Recent photographs by German researchers have shown how such beads are made. A roll of the faience mixture is placed on a grooved board, then a matching corrugated board is pushed down on the mixture. As this tool is pulled back and forth, spherical beads are formed.
An array of faience amulets is also made by the Qom workshops. All such faience items are considered protection against the “Evil Eye,” and not only are these amulets worn by people, they are also hung on animals and vehicles.
Dorje are Buddhist representation of a thunderbolt, frequently used on prayer strands or in necklaces.
Drawn Cable Chain
Chain consisting of links that are oval shaped or almost rectangular, rather than round.
Drawn Glass Beads
Drawn glass beads are made from a gather of glass that is drawn or pulled so that it elongates into a tube with a perforation in the center. The drawn cane is then broken into small lengths to become drawn beads, often reheated to round the cut ends.
Druks is trade name given to various types of pressed glass beads made in the Czech Republic.
See Also: Pressed Glass Beads
For generations, West Africans have mined bauxite to make beads, which the Krobo people of Ghana call abo. Formed from leached and weathered volcanic soils, bauxite is a claylike aggregate composed primarily of aluminum oxides. The presence of iron oxides gives it a reddish coloration.
Bauxite is soft and easy to work. Krobo villagers shape it mainly into cylinders of varying length and diameter, which they perforate with a bow-drill. Ranging from rosy beige to rusty brown, bauxite beads are opaque and, when new, may appear dull or dusty. But with age, wear and contact with oils, they darken and acquire a warm luster. When damp, they smell of fresh earth.
Ghanaians wear beads in religious rites as well as for adornment. At funerals, beads traditionally adorn both the corpse and the mourners, who express their grief and bewail their own fate, chanting “We’re going to chew abo”—or “We’re all going to bite the dust!”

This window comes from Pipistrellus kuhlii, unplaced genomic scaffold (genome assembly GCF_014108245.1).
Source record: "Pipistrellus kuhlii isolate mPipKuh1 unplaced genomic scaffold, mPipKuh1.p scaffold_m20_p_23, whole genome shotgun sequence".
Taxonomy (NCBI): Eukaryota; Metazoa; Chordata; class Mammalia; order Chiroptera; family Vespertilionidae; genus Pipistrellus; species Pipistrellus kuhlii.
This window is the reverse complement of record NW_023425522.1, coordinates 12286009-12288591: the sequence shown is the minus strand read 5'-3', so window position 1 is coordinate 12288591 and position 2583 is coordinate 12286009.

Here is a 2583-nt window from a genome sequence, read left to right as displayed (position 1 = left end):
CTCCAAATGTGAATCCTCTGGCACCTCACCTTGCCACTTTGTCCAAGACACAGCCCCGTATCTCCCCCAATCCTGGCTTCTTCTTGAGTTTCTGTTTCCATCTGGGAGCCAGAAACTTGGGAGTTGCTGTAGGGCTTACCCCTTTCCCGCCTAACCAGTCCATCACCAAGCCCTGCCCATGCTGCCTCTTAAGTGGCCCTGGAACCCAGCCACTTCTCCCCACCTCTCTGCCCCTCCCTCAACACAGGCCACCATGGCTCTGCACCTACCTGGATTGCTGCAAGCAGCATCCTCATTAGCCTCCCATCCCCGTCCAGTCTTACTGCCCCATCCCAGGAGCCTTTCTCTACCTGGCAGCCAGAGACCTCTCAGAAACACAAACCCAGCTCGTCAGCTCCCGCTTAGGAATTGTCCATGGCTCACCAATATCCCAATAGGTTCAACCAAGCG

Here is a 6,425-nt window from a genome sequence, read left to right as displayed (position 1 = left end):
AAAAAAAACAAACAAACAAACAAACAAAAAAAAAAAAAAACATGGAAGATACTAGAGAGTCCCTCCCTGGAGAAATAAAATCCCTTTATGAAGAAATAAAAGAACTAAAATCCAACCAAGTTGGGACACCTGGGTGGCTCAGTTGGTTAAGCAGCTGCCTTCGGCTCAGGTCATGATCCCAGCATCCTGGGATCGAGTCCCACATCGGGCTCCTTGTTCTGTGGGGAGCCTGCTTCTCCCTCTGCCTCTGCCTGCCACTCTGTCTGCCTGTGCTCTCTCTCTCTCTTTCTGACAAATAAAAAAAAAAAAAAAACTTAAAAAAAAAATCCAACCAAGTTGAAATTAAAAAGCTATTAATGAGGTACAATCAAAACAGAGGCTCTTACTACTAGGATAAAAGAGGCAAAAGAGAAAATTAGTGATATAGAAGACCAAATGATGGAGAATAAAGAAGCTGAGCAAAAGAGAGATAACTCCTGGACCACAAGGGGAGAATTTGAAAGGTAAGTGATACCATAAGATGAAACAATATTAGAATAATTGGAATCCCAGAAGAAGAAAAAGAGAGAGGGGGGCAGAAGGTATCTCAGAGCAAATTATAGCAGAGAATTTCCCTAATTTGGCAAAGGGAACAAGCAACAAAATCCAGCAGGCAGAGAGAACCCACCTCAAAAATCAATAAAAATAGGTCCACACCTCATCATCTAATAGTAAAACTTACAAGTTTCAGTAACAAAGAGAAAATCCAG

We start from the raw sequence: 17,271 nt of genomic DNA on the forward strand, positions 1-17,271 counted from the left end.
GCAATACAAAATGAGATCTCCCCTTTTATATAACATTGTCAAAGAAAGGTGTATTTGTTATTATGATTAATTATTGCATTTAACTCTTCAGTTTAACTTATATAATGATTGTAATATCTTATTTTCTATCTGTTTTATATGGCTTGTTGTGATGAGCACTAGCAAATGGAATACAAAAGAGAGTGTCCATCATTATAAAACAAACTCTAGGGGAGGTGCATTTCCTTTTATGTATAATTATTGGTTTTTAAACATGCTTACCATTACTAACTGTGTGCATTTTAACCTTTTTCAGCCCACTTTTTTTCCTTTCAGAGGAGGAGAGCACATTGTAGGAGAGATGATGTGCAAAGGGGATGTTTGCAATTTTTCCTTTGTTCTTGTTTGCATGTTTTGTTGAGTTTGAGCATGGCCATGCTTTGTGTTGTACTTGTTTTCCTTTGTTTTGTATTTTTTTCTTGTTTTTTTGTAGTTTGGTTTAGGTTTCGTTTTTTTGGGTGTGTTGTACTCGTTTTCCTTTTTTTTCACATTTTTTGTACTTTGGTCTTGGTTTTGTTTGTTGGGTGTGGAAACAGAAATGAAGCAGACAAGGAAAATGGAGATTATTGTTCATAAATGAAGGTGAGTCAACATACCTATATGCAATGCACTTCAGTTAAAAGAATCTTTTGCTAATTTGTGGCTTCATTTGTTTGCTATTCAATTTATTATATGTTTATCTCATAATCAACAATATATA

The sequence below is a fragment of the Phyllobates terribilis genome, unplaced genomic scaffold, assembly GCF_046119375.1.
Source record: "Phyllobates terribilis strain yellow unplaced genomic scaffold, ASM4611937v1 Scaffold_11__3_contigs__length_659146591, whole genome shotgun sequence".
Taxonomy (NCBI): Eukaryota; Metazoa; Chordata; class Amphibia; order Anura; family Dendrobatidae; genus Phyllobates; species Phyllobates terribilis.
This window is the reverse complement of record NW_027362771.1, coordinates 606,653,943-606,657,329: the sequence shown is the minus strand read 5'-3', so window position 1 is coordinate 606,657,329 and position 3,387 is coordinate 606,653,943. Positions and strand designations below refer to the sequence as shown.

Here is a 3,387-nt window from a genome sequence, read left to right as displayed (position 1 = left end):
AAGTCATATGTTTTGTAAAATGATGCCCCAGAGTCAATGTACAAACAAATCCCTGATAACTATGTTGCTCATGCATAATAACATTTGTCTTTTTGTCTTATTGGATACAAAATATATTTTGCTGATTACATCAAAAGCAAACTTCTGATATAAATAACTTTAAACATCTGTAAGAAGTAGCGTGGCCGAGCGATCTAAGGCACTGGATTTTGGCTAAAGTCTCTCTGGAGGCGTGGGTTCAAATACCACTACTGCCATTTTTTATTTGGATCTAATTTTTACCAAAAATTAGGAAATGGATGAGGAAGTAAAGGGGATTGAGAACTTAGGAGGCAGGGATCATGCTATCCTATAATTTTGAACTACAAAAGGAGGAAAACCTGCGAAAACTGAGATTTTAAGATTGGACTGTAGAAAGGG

See Also: Abo Adjagba Beads Akoso Beads Bodom Beads Krobo Beads
Kathleen Dustin is one of the pioneers of polymer clay adornment, who makes a wide assortment of polymer beads and purses.
dZi Bead Imitations
Because real dZi beads are so valued, there are numerous imitations, some very realistic and others easily detected as an imitation. Real ones are of stone; imitations may be of stone, glass, plastic or metal.
See Also: dZi Beads, Pumtek Beads, Etched Carnelian Beads.
Tibetan dZi beads resulted from the combination of technology used to darken an agate or chalcedony and etching. The characteristic pattern of dZi beads is black all over with white patterned lines. True dZi beads are scarce, expensive and mysterious. No one knows exactly where and when dZi beads first originated. We can, however, determine the process used to create the unique patterns. Before the bead was blackened, the areas to be later etched were marked with a resist, such as grease, to prevent them from turning black. The technique itself dates back almost 3,500 years in India, but the oldest beads treated this way are only around 2,000 years old.
The word dZi means “shine”, “brightness”, “splendor” or “clearness”. In Chinese, they are called “heaven’s pearl”. They are prized in many Asian cultures because of their protective properties. In Tibet, small portions of the bead are sometimes dug out and ground into medicine. Broken dZi beads are believed to have diluted powers because they’ve absorbed the brunt of the force that was intended to harm the wearer.
Typically, dZi beads come in shades of brown and black with ivory white lines. The patterns consist of circles, ovals, squares, waves, zigzags, stripes, lines and diamonds. Some dZi beads have “eyes”. The number and arrangement of these circular dot patterns can signify different protective powers.